Frequent genetic changes in receptor related to prostate cancer care could cause treatment resistance
Frequent genetic rearrangements in the androgen receptor could be limiting treatment options for prostate cancer patients, according to new research out of the University of Minnesota. Currently, the main treatment for prostate cancer inhibits androgen receptor activity. However, the new paper identified frequent rearrangements in the metastases of prostate cancer, allowing cancer cells to accumulate a variety of receptor forms and increasing resistance to treatments.
The paper is published in the latest issue of Nature Communications.
“We knew genetic rearrangements in the androgen receptor occurred in laboratory models of prostate cancer progression, and this could promote therapeutic resistance,” said Scott Dehm, Ph.D., associate professor in the Department of Laboratory Medicine and Pathology in the University of Minnesota Medical School and a member of the Masonic Cancer Center, University of Minnesota. “An outstanding question was if this reflected a mechanism of therapeutic resistance in prostate cancer patients, or whether it was unique to laboratory models.”
Dehm, the senior author on the paper, partnered with University of Minnesota collaborators Christine Henzler, Ph.D., Yingming Li, M.D., and Rendong Yang, Ph.D., to test prostate cancer tissue. They obtained a diverse collection of tissues from the University of Washington and University of Texas Southwestern Medical Center and, using advanced genomics technologies developed at the University of Minnesota, took a closer look for the presence of androgen receptor genetic rearrangements.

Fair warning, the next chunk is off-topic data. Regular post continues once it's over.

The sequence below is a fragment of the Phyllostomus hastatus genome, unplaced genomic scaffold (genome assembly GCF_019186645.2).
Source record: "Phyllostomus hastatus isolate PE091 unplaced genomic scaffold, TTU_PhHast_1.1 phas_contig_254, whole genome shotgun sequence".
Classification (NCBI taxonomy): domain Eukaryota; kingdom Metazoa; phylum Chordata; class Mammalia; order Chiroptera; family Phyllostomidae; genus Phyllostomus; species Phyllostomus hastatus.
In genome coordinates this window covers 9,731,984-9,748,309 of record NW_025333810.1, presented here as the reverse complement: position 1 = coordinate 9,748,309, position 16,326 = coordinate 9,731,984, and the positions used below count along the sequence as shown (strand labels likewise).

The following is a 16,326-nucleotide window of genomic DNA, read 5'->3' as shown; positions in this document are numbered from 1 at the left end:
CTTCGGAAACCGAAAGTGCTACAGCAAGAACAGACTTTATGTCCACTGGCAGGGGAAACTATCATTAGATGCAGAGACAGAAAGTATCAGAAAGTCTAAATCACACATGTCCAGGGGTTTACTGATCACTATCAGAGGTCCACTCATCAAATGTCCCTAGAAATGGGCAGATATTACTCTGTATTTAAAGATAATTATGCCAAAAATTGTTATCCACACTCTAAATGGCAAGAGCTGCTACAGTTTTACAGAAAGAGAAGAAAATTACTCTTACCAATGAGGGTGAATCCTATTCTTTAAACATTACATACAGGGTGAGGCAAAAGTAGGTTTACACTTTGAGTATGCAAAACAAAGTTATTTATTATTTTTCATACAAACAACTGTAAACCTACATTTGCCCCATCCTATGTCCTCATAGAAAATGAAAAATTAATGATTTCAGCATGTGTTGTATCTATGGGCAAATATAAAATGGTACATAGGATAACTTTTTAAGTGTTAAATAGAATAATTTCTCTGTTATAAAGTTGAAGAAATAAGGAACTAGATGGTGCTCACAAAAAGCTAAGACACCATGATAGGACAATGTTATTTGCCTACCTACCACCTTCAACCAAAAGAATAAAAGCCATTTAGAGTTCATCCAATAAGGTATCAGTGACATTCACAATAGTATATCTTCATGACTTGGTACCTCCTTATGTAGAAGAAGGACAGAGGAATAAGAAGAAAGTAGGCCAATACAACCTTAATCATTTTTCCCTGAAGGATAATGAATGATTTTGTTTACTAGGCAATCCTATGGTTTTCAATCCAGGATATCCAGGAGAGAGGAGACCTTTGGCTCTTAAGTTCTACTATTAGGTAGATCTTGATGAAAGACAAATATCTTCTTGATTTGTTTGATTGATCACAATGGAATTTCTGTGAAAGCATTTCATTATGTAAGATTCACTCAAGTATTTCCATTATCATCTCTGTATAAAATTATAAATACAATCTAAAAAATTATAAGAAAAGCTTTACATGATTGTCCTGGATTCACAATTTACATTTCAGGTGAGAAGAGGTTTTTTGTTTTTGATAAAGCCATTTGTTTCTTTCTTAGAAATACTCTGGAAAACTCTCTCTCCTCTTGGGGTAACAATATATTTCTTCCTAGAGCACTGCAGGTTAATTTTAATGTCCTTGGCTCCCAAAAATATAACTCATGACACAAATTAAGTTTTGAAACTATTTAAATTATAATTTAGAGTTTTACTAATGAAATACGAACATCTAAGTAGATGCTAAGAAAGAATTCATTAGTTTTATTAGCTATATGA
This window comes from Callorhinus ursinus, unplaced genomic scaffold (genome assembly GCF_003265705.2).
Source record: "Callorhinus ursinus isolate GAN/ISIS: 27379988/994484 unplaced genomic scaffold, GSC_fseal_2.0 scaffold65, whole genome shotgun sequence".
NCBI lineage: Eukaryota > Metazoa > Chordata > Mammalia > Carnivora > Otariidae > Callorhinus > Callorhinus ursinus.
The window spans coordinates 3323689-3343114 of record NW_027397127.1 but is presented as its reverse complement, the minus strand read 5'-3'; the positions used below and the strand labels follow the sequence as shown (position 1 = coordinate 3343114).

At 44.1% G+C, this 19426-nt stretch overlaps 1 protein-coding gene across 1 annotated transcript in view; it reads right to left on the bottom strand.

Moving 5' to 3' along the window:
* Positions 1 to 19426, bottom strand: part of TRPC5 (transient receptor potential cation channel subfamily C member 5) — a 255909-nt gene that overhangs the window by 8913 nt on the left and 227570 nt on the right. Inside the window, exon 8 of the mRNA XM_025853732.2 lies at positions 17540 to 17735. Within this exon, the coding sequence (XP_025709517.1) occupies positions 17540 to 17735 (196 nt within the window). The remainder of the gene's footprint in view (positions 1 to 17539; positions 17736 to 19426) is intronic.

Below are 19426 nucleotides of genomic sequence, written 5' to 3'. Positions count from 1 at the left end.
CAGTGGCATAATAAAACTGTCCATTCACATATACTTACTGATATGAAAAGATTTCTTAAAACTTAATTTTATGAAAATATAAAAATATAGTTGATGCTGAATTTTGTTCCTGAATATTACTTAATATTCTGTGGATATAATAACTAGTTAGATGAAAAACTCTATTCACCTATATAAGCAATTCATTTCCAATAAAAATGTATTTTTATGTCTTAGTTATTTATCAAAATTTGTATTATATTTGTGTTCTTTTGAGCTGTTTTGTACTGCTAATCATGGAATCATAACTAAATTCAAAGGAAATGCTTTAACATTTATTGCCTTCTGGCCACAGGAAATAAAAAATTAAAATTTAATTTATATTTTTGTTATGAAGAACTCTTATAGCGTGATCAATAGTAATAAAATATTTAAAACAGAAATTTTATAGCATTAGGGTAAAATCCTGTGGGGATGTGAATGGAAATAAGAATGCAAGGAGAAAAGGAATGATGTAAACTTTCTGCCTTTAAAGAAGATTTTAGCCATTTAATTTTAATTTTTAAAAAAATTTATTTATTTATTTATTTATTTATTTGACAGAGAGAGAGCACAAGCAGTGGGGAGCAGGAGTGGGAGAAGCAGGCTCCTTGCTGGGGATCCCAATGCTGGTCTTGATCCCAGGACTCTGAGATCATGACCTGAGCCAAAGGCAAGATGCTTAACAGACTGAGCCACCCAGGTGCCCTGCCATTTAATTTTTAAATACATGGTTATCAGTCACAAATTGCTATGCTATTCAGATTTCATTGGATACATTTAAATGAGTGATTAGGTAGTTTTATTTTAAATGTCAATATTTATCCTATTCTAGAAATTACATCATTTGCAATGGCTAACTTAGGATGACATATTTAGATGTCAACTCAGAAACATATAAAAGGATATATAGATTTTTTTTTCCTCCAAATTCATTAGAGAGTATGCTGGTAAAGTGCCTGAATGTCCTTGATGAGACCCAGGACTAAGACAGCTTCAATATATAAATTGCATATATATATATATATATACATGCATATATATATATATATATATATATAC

"International consortia have performed genomic sequencing of hundreds of prostate cancer specimens with the goal of identifying genetic drivers of disease development, progression and therapeutic resistance,” said Dehm. “Remarkably, these studies missed a major type of alteration in one of the most important genes in prostate cancer, the androgen receptor. This underscores the importance of hypothesis-driven research, even in the current era of large-scale cancer genomics."
Dehm and his collaborators hope to utilize the findings to develop clinical trials testing whether detection of genetic rearrangements in the androgen receptor can predict resistance to therapies. They also hope the findings will lead to new treatment strategies for prostate cancer patients resistant to current therapies.
“Our work argues new treatment strategies should focus on inhibiting activity of the variant forms of the androgen receptor arising from these genetic rearrangements,” said Dehm.
Funding for this study was provided by National Institutes of Health grants: R01CA174777, PO1CA085859 and PO1CA163227, T32GM008244, and the Pacific Northwest Prostate Cancer SPORE (P50CA97186), U.S. Department of Defense Prostate Cancer Research Program grant W81XWH-15-1-0430, as well as the Richard M. Lucas Foundation. Dehm also holds the Apogee Enterprises Chair in Cancer Research.